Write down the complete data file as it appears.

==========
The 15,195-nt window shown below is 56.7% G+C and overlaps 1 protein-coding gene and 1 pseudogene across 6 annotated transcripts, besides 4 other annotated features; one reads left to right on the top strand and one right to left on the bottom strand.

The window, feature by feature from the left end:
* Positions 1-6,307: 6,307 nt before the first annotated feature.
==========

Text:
The 15,195-nt window shown below is 56.7% G+C and overlaps 1 protein-coding gene and 1 pseudogene across 6 annotated transcripts, besides 4 other annotated features; one reads left to right on the top strand and one right to left on the bottom strand.

The window, feature by feature from the left end:
* Positions 1-6,307: 6,307 nt before the first annotated feature.